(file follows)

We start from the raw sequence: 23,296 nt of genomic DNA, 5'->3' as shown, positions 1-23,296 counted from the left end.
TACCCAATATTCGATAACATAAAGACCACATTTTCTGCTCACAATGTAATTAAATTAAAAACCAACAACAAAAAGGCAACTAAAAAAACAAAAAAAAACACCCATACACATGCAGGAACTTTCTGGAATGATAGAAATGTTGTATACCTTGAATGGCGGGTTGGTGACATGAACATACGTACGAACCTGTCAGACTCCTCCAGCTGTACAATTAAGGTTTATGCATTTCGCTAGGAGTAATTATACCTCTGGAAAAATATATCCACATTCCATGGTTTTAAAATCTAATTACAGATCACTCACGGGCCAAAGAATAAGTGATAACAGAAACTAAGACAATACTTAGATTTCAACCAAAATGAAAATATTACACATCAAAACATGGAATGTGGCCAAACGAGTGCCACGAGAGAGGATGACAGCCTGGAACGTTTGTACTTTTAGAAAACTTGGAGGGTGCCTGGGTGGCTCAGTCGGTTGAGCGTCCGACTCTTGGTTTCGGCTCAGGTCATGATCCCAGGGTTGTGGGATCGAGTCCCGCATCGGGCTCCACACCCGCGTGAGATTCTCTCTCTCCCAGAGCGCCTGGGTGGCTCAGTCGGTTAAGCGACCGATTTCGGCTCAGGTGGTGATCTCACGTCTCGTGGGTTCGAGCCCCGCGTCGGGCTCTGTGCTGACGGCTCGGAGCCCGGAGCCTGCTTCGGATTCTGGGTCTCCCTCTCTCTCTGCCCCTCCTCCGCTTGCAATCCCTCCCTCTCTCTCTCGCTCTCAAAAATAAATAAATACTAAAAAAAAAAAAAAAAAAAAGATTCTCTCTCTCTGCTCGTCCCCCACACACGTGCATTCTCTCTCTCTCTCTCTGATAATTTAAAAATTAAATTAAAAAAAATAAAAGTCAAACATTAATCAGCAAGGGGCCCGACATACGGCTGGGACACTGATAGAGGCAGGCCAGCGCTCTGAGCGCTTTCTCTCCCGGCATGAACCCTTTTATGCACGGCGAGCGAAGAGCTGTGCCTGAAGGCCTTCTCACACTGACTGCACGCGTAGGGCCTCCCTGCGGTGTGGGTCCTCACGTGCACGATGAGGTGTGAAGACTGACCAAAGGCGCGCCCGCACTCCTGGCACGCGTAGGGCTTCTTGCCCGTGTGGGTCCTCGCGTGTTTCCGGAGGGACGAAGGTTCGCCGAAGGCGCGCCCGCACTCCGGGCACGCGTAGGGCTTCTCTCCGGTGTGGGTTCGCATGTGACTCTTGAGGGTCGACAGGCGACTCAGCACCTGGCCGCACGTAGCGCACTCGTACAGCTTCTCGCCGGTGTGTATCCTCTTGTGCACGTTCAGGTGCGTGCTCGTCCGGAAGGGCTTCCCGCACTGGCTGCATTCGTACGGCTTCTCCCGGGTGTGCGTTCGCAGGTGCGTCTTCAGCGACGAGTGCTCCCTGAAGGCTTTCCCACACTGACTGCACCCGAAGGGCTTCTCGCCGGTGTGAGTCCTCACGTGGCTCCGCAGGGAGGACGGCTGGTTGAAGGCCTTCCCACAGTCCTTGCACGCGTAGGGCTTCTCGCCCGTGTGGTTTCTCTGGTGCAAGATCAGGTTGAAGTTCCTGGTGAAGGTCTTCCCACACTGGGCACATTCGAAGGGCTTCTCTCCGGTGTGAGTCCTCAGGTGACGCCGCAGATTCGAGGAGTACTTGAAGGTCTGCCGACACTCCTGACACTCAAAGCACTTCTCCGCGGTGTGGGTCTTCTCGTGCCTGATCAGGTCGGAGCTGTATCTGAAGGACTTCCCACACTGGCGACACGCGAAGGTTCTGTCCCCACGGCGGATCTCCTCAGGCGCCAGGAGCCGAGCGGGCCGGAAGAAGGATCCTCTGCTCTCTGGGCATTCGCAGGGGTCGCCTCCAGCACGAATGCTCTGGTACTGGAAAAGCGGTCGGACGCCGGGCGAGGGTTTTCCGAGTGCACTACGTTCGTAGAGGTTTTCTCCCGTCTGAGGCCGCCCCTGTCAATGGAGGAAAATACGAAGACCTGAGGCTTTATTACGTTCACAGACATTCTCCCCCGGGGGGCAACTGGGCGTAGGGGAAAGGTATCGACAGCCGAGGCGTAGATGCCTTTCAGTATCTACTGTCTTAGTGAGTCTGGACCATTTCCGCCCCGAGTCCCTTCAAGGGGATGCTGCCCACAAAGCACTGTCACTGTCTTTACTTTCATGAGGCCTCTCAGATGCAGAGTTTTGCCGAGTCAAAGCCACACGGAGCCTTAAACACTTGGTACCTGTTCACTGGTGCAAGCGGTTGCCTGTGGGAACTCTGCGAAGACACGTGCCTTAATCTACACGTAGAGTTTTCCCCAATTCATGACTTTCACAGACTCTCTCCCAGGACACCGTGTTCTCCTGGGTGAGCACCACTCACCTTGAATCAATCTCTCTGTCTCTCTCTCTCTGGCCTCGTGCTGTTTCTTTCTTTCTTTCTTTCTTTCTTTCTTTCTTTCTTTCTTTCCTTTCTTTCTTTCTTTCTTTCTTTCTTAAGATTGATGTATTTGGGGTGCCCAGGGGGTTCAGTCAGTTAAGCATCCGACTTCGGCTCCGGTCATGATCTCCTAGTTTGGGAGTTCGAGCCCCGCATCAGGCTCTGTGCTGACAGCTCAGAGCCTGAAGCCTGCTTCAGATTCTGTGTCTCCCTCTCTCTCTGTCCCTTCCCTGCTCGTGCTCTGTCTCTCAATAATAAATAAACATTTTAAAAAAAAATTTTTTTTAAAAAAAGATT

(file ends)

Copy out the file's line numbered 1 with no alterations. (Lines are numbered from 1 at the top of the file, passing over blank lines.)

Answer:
We start from the raw sequence: 23,296 nt of genomic DNA, 5'->3' as shown, positions 1-23,296 counted from the left end.